Thatâ€™s the end of the physics, now how about those features?
Itâ€™s been claimed, a little unfairly perhaps, that the Mobility Radeon 9700 is little more than a speed bumped Mobility Radeon 9600 which is a bit harsh even if only by virtue of low-k implementation. It does however offer no new features over those that were supported by the M10 other than HYPER-Z III. Itâ€™s also been said that the use of the â€œ9600â€ and â€œ9700â€ numbering scheme is misleading which is a perfectly valid criticism. Letâ€™s clear it up right from the start, this part is in no way connected to the R300 based Radeon 9700 desktop product.
One thing that mobile chip designers need to think carefully about is how much power they consume. Unlike with a desktop machine, notebooks used on the move have a finite amount of power available to them from the battery before they transform into very expensive paperweights, so any saving on power consumption is a valuable gain.
Using whatâ€™s collectively called â€œPOWERPLAY 4.0â€, the MR9700 features a collection of power saving functions including activity-controlled frequency and voltage throttling known as Power-on-Demand II, accurate thermal management through an on-core thermal diode, refresh rate reduction to power hungry LCD screens and clock gating which is able to shut down power to individual parts of the chip which may be idle independently of the others which may still be operating. All this, plus low-k of course makes this a very power friendly chip.
POWERPLAY can seamlessly switch from low power to maximum performance settings based on whether youâ€™re running from an AC or DC power source, or in other words whether youâ€™re plugged in to the mains or not. Itâ€™s also infinitely configurable based on your particular preferences and needs.
One of the headline features of the MR 9700 is its improved gaming power. This is a true, four pipeline DirectX 9.x VPU offering just about everything that can be found on ATiâ€™s desktop graphics chips.
Its dual shaders offer the full gamut of pixel and vertex shading functions weâ€™ve come to expect from our desktop parts and indeed point to the MR9700 being a close relative of the desktop Radeon 9600 XT. Onboard are up to 6x anti-aliasing and up to 16x anisotropic filtering courtesy of SMOOTHVISION 2.1, fully programmable cinematic visual effects courtesy of SMARTSHADER 2.0 and a new, improved HYPER-Z implementation renamed HYPER-Z III and now offering improved Z-compression ratios up to a claimed 24:1.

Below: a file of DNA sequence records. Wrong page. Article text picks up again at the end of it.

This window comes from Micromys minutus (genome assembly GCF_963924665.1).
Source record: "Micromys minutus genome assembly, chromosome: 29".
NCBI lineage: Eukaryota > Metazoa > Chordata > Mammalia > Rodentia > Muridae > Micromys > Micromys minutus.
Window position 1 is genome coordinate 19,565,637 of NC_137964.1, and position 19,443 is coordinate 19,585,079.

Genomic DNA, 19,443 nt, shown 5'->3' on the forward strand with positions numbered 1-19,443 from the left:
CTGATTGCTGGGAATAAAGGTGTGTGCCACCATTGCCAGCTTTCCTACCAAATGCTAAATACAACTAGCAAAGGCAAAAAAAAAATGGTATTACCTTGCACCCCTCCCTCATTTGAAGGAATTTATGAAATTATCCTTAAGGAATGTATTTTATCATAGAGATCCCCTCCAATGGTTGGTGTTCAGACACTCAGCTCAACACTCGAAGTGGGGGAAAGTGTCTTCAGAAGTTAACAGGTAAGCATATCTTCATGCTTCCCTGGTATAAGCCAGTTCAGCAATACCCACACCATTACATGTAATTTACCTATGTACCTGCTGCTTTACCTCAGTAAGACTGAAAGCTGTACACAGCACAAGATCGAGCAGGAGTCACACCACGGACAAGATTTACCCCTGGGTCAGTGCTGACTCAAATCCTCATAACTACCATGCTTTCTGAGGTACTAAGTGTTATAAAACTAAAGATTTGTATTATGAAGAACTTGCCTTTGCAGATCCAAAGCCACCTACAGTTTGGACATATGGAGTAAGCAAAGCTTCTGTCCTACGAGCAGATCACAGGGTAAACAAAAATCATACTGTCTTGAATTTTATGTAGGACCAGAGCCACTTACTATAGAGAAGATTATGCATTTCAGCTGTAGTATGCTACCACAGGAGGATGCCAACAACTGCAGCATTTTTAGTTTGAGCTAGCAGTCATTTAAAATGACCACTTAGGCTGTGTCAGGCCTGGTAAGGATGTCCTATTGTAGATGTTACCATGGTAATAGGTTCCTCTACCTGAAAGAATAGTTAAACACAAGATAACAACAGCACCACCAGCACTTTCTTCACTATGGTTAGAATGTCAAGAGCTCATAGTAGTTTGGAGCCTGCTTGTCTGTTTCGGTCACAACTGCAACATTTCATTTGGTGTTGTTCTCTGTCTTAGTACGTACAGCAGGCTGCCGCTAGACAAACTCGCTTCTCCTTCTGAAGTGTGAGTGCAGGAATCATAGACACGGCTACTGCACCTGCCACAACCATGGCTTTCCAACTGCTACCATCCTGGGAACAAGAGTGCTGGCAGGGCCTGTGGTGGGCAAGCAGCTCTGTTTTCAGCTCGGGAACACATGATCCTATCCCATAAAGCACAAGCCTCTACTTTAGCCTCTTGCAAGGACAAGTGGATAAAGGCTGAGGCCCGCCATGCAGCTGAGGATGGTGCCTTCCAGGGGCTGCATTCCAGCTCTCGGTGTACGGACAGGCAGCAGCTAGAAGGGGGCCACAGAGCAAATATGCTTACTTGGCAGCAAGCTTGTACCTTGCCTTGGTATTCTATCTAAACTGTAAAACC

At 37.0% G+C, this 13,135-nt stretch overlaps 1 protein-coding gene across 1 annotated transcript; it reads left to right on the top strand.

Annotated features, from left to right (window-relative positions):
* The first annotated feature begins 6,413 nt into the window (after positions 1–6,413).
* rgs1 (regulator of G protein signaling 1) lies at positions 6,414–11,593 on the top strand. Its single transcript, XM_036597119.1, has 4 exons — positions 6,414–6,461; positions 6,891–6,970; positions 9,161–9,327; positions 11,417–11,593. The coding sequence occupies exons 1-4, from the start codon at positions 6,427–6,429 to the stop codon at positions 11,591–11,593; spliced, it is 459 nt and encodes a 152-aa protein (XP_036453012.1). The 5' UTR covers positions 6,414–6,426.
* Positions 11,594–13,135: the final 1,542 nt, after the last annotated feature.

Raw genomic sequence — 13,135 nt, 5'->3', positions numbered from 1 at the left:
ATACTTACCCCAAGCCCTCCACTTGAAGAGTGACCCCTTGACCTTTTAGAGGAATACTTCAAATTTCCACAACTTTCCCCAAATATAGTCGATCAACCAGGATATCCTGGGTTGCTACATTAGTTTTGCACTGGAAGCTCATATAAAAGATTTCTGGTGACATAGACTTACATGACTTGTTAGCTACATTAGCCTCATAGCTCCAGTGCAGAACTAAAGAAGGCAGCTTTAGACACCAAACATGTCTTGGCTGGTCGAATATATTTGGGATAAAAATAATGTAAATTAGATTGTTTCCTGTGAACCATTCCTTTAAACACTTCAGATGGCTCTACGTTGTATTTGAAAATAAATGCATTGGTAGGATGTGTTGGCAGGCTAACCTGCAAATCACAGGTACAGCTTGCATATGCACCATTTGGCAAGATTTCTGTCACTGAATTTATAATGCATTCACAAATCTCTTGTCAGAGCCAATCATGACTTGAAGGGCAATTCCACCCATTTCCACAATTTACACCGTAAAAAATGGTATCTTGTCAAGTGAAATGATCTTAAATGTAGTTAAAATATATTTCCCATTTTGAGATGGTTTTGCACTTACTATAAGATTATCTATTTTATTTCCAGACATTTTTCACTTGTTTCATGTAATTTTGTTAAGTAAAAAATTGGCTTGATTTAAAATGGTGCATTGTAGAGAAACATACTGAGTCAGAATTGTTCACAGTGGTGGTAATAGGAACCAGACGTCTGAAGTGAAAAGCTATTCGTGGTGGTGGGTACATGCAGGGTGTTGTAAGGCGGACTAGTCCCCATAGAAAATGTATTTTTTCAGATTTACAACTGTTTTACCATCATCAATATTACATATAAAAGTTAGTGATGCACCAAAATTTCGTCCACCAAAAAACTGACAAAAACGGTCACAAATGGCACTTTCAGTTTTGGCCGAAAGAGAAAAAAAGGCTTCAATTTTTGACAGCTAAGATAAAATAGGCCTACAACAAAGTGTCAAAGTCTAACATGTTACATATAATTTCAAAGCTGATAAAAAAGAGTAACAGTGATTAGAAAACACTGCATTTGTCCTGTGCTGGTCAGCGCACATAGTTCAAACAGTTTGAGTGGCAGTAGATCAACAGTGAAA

2D quality is well catered for by the dual integrated 400MHz RAMDACS while the digital output is via dual LVDS (Low Voltage Differential Signalling) outputs driving your LCD screen to a theoretical QXGA resolution of 2,048 x 1,536. Throw in a 165 MHz integrated TMDS transmitter capable of driving DVI Digital Flat Panels at up 1,600 x 1,200, integrated TV-out encoder, integrated HDTV encoder (YPbPr and D-link) and the usual multi-monitor management options made available by ATiâ€™s HYDRAVISION software and youâ€™re left wanting for little.
Video handling remains as strong as it ever was with hardware accelerated MPEG encoding/decoding and FULLSTREAM technology which sets the pixel shader to work removing the blocky artefacts you usually see when watching low bandwidth video such as content streamed over the Internet.
The last feature I want to talk about is VPU recover. This is a software function incorporated into ATiâ€™s CATALYST driver suite and is designed to increase system stability by resetting the VPU should it hang, thus avoiding a full system crash. The fact that Iâ€™ve never seen it in action means it either doesnâ€™t work, it has never been needed or it works so well you donâ€™t even notice.
Advances in the notebook graphics market have to be worked hard at. Constraints on cooling, power and size make it hard to deliver any radical leaps in performance or features using current technology.
The MR9700 is a truly great mobile graphics chip that doesnâ€™t really break any new ground but instead continues the proud heritage of its M10 predecessor. Just how great it is will depend on what speeds it gets implemented, but even running at a full 45MHz off its top core speed it turned in a very respectable set of benchmark results that wouldnâ€™t look out of place in a well specified Radeon 9600XT equipped desktop system.
Performance levels arenâ€™t quite high enough to bring a cheesy grin to the face of a hardened gamer, but blasting the heads off a few gloriously rendered and anti-aliased zombies on that next long train journey is at last a possibility, and there should even be enough life left in the battery to finish that urgent report too.